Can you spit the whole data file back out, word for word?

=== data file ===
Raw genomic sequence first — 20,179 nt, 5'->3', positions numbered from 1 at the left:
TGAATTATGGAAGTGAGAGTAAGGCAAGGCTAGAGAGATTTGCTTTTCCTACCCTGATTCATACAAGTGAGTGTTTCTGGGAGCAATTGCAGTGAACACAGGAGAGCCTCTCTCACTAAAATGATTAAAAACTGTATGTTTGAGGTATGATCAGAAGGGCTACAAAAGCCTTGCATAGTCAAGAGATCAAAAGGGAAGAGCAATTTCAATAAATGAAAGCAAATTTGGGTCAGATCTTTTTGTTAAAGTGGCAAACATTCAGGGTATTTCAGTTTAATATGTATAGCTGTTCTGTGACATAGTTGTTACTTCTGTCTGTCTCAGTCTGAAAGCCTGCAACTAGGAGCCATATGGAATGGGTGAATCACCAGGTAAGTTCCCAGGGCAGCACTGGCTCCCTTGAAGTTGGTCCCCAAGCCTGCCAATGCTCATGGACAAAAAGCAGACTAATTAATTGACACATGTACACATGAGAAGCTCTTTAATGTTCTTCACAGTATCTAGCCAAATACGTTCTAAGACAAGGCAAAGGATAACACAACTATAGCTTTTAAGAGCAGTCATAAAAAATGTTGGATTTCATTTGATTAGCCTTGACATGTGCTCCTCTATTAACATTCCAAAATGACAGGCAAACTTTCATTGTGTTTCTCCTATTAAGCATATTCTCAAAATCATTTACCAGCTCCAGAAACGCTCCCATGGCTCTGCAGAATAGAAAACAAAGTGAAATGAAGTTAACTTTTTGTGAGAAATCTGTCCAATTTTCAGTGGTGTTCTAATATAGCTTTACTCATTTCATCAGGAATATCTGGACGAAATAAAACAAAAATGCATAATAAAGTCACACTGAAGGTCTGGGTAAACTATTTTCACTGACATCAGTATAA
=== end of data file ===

Raw genomic sequence first — 20,179 nt, 5'->3', positions numbered from 1 at the left:
TGAATTATGGAAGTGAGAGTAAGGCAAGGCTAGAGAGATTTGCTTTTCCTACCCTGATTCATACAAGTGAGTGTTTCTGGGAGCAATTGCAGTGAACACAGGAGAGCCTCTCTCACTAAAATGATTAAAAACTGTATGTTTGAGGTATGATCAGAAGGGCTACAAAAGCCTTGCATAGTCAAGAGATCAAAAGGGAAGAGCAATTTCAATAAATGAAAGCAAATTTGGGTCAGATCTTTTTGTTAAAGTGGCAAACATTCAGGGTATTTCAGTTTAATATGTATAGCTGTTCTGTGACATAGTTGTTACTTCTGTCTGTCTCAGTCTGAAAGCCTGCAACTAGGAGCCATATGGAATGGGTGAATCACCAGGTAAGTTCCCAGGGCAGCACTGGCTCCCTTGAAGTTGGTCCCCAAGCCTGCCAATGCTCATGGACAAAAAGCAGACTAATTAATTGACACATGTACACATGAGAAGCTCTTTAATGTTCTTCACAGTATCTAGCCAAATACGTTCTAAGACAAGGCAAAGGATAACACAACTATAGCTTTTAAGAGCAGTCATAAAAAATGTTGGATTTCATTTGATTAGCCTTGACATGTGCTCCTCTATTAACATTCCAAAATGACAGGCAAACTTTCATTGTGTTTCTCCTATTAAGCATATTCTCAAAATCATTTACCAGCTCCAGAAACGCTCCCATGGCTCTGCAGAATAGAAAACAAAGTGAAATGAAGTTAACTTTTTGTGAGAAATCTGTCCAATTTTCAGTGGTGTTCTAATATAGCTTTACTCATTTCATCAGGAATATCTGGACGAAATAAAACAAAAATGCATAATAAAGTCACACTGAAGGTCTGGGTAAACTATTTTCACTGACATCAGTATAA